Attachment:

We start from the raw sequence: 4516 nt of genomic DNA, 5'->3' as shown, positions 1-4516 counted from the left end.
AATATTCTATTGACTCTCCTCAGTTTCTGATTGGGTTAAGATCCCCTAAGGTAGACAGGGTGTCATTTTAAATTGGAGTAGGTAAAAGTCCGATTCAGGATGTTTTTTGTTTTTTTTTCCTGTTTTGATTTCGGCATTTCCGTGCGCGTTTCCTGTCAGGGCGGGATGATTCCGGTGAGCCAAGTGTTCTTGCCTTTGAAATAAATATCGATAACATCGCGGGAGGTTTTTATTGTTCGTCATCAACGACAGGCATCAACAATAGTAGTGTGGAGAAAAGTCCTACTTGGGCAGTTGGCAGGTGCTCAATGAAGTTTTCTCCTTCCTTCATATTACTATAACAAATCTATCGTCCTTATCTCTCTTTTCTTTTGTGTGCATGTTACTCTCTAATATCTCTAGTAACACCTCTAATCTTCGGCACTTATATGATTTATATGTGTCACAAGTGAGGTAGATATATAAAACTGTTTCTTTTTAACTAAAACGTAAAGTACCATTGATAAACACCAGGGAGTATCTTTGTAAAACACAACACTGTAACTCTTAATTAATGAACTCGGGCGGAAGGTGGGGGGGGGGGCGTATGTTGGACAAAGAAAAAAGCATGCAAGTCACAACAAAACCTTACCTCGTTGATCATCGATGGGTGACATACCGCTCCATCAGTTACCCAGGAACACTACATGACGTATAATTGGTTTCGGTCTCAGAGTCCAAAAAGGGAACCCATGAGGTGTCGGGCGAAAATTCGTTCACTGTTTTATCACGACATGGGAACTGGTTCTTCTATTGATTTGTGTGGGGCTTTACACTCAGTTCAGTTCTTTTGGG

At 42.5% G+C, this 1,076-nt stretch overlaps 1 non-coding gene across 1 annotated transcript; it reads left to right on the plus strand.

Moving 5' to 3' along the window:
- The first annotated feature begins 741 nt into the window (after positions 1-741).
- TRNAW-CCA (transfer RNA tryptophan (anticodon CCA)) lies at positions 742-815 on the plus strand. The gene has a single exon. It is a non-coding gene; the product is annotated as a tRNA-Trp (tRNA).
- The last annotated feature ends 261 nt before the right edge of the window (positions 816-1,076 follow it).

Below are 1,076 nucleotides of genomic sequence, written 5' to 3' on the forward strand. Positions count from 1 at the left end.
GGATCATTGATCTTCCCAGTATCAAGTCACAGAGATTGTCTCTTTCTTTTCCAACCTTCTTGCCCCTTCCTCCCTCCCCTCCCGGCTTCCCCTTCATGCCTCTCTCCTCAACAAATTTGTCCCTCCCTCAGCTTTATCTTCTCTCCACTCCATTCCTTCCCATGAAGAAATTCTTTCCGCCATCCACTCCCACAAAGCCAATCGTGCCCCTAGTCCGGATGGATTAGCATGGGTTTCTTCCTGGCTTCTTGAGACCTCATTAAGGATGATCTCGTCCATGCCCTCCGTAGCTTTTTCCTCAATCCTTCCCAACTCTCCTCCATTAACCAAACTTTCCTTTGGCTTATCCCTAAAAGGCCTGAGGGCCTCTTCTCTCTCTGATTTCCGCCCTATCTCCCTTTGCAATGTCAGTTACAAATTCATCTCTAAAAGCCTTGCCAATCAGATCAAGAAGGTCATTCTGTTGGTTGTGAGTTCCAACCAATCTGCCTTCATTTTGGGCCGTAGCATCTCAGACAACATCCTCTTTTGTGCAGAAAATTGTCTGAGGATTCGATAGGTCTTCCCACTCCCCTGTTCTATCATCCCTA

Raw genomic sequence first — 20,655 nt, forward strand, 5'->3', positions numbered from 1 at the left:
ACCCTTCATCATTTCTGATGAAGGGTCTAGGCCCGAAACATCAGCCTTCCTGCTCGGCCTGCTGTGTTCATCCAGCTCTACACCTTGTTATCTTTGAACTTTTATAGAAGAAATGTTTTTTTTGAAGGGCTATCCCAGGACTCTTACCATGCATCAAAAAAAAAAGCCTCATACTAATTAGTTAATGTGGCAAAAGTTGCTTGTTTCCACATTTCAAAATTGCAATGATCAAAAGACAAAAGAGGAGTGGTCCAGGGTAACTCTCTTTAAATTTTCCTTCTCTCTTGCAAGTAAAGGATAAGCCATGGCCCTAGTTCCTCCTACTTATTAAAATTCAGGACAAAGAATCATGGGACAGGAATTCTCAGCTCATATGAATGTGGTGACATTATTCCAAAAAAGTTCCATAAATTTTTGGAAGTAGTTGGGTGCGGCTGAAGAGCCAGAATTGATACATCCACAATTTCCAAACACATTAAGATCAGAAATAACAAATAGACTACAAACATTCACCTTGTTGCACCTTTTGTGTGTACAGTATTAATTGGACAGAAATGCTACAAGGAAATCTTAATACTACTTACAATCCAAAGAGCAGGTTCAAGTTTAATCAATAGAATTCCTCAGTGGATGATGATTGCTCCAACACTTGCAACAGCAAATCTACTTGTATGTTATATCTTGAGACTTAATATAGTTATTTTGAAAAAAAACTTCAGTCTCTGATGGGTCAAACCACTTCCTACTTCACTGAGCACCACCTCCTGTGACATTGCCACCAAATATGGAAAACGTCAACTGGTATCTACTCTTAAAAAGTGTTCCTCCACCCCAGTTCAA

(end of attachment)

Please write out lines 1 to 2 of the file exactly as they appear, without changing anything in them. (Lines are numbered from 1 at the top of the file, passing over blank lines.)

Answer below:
We start from the raw sequence: 4516 nt of genomic DNA, 5'->3' as shown, positions 1-4516 counted from the left end.
AATATTCTATTGACTCTCCTCAGTTTCTGATTGGGTTAAGATCCCCTAAGGTAGACAGGGTGTCATTTTAAATTGGAGTAGGTAAAAGTCCGATTCAGGATGTTTTTTGTTTTTTTTTCCTGTTTTGATTTCGGCATTTCCGTGCGCGTTTCCTGTCAGGGCGGGATGATTCCGGTGAGCCAAGTGTTCTTGCCTTTGAAATAAATATCGATAACATCGCGGGAGGTTTTTATTGTTCGTCATCAACGACAGGCATCAACAATAGTAGTGTGGAGAAAAGTCCTACTTGGGCAGTTGGCAGGTGCTCAATGAAGTTTTCTCCTTCCTTCATATTACTATAACAAATCTATCGTCCTTATCTCTCTTTTCTTTTGTGTGCATGTTACTCTCTAATATCTCTAGTAACACCTCTAATCTTCGGCACTTATATGATTTATATGTGTCACAAGTGAGGTAGATATATAAAACTGTTTCTTTTTAACTAAAACGTAAAGTACCATTGATAAACACCAGGGAGTATCTTTGTAAAACACAACACTGTAACTCTTAATTAATGAACTCGGGCGGAAGGTGGGGGGGGGGGCGTATGTTGGACAAAGAAAAAAGCATGCAAGTCACAACAAAACCTTACCTCGTTGATCATCGATGGGTGACATACCGCTCCATCAGTTACCCAGGAACACTACATGACGTATAATTGGTTTCGGTCTCAGAGTCCAAAAAGGGAACCCATGAGGTGTCGGGCGAAAATTCGTTCACTGTTTTATCACGACATGGGAACTGGTTCTTCTATTGATTTGTGTGGGGCTTTACACTCAGTTCAGTTCTTTTGGG